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Kendall Clarke

Previously shown in

Warp, weft, stitch, thread 2021

Fibre: structure and surface 2021

Stillness 2024

Kendall is interested in textile cultures and techniques, and in the histories of writing and language. She uses hand weaving along with painting and erasure to construct multi-layered textiles that embody concepts of precarity and survival. Many of her pieces contain piercings, apertures or gaps, which create dynamic light and shadow play. They suggest the incomplete survival of ancient artefacts and allude to the deficiencies of perception.


Kendall’s practice is driven by exploration of materials: their feel, their complex interlocking into a durable structure, the metamorphosis of a thread into a coherent form. She often uses the making process to subvert the inherent properties of her materials, creating translucent constructions from metallic yarns, or stiff, papery surfaces from soft cotton. She has a particular interest in paper, and her recent QEST scholarship took her to Japan to study with shifu expert and author Hiroko Karuno so that she can make her own bespoke paper yarns.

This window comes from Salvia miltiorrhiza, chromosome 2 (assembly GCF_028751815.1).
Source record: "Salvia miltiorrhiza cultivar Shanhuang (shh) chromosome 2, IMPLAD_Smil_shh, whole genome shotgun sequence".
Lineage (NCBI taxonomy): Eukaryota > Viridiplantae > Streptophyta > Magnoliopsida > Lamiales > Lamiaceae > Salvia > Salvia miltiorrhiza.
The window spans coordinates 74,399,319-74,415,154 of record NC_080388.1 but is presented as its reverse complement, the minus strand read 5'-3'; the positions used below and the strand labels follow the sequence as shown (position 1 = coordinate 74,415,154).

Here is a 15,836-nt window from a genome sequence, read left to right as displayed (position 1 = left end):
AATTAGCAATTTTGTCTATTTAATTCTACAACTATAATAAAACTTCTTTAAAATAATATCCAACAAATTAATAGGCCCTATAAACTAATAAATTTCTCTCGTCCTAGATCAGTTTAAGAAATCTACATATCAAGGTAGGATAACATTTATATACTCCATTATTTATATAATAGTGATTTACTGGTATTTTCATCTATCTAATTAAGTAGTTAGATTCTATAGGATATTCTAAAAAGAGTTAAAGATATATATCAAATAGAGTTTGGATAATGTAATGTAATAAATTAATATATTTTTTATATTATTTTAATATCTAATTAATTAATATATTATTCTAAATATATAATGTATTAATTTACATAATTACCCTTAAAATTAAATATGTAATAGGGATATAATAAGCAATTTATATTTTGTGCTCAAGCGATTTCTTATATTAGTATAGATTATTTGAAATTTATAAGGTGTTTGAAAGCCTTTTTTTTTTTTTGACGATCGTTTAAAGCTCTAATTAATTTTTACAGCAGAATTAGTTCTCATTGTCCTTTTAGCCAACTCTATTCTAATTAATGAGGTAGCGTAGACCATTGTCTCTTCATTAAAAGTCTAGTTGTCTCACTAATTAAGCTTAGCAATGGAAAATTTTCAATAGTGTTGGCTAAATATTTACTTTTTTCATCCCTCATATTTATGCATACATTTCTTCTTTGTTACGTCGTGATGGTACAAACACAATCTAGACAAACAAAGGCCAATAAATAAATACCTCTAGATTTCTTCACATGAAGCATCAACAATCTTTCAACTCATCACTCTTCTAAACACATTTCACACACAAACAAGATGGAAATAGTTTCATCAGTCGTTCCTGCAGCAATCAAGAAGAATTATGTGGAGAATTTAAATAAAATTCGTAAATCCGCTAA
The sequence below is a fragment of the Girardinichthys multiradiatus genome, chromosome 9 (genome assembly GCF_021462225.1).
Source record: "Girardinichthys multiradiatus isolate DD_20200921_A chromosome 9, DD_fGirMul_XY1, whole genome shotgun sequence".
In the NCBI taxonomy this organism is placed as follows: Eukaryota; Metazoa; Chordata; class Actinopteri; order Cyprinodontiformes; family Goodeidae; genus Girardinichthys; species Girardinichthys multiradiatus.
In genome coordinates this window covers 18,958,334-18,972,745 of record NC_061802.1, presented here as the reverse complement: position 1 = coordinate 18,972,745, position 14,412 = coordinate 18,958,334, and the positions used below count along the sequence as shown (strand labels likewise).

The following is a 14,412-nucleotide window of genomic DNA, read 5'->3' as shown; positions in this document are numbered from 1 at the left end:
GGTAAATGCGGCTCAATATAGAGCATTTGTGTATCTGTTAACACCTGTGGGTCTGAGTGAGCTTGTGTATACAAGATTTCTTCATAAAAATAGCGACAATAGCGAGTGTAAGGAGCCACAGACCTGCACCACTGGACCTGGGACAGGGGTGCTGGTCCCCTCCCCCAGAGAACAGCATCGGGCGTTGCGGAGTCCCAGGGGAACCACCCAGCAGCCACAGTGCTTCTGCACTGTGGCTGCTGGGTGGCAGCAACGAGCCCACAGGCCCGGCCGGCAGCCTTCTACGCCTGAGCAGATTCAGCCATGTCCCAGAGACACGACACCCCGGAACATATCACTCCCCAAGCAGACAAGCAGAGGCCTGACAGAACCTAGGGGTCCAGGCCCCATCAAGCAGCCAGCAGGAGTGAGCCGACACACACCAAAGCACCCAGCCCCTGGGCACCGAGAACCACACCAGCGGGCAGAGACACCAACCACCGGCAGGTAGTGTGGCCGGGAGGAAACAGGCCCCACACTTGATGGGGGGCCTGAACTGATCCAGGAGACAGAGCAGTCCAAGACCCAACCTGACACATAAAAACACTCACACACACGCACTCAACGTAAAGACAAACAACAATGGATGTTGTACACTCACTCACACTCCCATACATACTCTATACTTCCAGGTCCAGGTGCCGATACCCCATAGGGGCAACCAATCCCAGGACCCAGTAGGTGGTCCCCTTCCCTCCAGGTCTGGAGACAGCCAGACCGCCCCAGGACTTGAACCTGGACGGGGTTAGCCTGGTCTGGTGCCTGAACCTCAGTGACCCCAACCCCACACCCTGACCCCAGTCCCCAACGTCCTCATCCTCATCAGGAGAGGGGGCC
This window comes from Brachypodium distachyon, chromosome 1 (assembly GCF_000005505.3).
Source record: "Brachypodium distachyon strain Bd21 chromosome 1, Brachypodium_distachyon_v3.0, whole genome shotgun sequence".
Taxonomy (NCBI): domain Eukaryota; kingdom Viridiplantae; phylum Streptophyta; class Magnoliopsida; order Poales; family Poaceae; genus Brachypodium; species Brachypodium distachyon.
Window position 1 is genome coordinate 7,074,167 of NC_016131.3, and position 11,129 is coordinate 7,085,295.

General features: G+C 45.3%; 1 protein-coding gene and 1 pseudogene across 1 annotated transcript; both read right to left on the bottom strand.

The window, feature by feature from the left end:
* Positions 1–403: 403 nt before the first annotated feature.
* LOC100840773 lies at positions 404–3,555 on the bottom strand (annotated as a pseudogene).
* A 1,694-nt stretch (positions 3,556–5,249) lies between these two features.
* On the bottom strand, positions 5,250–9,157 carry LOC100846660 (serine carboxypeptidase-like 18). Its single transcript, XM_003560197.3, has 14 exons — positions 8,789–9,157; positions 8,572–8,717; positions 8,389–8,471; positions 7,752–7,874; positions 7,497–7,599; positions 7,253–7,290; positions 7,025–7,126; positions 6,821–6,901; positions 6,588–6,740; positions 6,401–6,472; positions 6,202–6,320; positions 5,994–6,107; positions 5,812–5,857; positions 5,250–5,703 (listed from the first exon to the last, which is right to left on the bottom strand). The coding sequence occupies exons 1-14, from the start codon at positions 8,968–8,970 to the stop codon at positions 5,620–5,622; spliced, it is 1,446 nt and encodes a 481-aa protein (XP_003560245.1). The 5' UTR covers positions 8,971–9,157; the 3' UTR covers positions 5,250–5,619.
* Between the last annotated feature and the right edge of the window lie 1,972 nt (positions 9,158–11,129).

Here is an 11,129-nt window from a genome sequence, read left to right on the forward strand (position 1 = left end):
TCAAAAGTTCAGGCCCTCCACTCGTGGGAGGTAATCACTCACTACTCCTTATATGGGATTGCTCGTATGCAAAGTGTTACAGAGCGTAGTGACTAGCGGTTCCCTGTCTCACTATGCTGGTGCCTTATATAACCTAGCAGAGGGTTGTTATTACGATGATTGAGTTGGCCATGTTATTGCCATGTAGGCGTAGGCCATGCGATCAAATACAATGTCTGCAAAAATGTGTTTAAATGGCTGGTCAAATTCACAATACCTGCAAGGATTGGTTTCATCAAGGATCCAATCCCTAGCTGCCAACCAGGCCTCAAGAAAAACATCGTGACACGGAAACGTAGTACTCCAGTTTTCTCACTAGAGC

Much of her recent work has used a subdued palette to explore written relics and dead languages, but she also develops her own unique colours from natural sources.

Click images for details and if you are interested in any of Kendall Clarke's work please enquire below.

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